Depression, empathy, therapy and other reasons I got married

Living with depression is difficult. There is no one size fits all for depression. Everyone’s feelings are their own and the degree of soul crushing despondency is something that cannot be categorized across the board for people with depression. If you suffer from depression, I cannot say “I know what you feel”; because I do not.

When you have depression, your mind is your own worst enemy. Things that may be benign to an average mind are magnified to a depressed brain. Often times there doesn’t seem to be a rhyme or reason for the malignancy. Because of this, I cannot speak to anyone’s depression but my own. I’m not a therapist; as I’ve said numerous times and this post is not simply about depression as a whole. No, what I’m writing about is living with depression as an empath.

For those of you who are new, or who haven’t read my book yet (shame!), let me recap this whole empath thing…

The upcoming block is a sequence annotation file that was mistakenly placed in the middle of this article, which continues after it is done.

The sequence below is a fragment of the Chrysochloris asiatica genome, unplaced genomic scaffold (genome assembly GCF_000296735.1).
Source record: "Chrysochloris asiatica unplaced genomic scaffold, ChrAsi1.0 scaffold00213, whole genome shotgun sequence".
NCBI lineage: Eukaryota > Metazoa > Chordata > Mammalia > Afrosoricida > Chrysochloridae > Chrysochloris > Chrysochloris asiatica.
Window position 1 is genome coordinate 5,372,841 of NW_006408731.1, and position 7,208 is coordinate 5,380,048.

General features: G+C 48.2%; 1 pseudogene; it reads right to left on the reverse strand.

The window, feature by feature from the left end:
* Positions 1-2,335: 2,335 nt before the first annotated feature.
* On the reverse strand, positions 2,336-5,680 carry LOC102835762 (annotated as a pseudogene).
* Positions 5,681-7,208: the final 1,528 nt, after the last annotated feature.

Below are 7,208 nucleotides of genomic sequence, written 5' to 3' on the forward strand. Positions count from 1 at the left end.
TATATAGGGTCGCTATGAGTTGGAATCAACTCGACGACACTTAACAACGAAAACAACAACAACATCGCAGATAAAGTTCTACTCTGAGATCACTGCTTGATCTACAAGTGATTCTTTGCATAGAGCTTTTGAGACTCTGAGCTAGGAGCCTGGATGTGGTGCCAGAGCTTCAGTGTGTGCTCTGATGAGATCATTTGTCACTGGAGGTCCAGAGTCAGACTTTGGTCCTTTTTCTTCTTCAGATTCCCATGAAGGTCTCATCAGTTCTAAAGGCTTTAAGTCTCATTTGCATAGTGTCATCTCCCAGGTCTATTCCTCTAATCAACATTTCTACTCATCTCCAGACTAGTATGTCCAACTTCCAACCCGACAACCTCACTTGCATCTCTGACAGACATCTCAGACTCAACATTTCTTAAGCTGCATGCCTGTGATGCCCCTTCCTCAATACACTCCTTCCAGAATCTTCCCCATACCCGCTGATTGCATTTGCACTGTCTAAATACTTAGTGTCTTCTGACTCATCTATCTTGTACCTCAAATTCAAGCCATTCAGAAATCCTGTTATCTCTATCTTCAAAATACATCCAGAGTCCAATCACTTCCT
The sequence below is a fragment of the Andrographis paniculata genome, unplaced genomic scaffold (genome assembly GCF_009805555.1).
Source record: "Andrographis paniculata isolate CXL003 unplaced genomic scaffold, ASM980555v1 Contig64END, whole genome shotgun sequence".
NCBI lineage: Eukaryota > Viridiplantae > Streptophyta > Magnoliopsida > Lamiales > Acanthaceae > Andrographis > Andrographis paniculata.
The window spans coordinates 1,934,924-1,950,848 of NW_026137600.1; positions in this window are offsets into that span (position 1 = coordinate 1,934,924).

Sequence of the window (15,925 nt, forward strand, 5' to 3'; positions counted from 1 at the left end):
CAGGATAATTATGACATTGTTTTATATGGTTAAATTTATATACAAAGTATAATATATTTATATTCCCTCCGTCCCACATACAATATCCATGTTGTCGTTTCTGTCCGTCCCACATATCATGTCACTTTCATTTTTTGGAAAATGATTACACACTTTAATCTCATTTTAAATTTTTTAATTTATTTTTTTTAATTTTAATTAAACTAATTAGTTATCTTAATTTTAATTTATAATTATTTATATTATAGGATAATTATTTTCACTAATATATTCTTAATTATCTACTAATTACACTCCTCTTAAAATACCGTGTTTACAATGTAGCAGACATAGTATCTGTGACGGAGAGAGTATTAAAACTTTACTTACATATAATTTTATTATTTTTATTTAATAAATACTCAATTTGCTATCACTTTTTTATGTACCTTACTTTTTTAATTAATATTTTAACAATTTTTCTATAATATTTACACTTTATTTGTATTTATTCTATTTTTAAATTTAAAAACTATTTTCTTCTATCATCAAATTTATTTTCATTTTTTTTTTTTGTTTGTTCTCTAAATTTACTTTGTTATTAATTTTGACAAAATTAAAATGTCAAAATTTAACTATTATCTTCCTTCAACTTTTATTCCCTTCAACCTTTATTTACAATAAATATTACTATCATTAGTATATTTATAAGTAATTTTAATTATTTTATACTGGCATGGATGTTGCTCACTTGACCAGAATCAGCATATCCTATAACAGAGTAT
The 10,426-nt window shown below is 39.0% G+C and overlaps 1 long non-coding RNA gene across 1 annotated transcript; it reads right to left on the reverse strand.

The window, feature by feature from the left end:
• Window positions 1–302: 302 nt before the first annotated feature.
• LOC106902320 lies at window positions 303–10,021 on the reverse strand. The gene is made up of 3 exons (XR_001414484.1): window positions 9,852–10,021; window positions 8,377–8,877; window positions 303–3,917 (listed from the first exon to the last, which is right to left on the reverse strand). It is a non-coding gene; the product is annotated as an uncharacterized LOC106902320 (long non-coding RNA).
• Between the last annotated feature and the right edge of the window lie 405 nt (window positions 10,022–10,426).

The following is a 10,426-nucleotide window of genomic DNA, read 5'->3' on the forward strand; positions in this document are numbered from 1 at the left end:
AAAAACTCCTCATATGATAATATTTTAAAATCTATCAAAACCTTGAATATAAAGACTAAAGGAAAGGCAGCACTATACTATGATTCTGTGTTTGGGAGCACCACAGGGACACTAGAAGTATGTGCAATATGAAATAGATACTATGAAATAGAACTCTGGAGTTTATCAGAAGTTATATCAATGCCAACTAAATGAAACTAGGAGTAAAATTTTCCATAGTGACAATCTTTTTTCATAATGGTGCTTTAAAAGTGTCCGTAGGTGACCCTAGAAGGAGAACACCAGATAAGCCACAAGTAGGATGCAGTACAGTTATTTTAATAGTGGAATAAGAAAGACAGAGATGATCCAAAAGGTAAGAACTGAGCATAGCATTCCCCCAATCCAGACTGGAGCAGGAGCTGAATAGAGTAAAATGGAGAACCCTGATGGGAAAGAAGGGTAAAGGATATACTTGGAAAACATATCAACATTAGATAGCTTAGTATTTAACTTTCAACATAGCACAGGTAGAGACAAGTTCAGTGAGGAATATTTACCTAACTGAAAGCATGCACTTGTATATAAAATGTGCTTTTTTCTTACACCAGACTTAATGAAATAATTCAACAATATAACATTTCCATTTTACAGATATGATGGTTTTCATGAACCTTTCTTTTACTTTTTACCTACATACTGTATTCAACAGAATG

An empath is someone who is entuned to the emotions to of others to an almost paranormal degree. Not only are we entuned to the emotions of others, if we are not careful, we absorb the emotions as well. It is generally used as a superpower in sci-fi movies/books, but there are a select few out there that truly have the ability to feel the emotions of strangers as well as people close to us.


There are upsides to this little ability. Take my dating history for example. I mean, I’m self-aware enough to know that I’m not incredibly attractive. I’m a solid 4 when I’m trying. However, as we know true relationships go beyond the physical attractions; I truly believe my powers of an empath is the reason why I have had much more of a robust dating history than I probably should at my level of attractiveness. I also believe that this ability is what ultimately attracted my wife and made her think I was sexier than I truly am.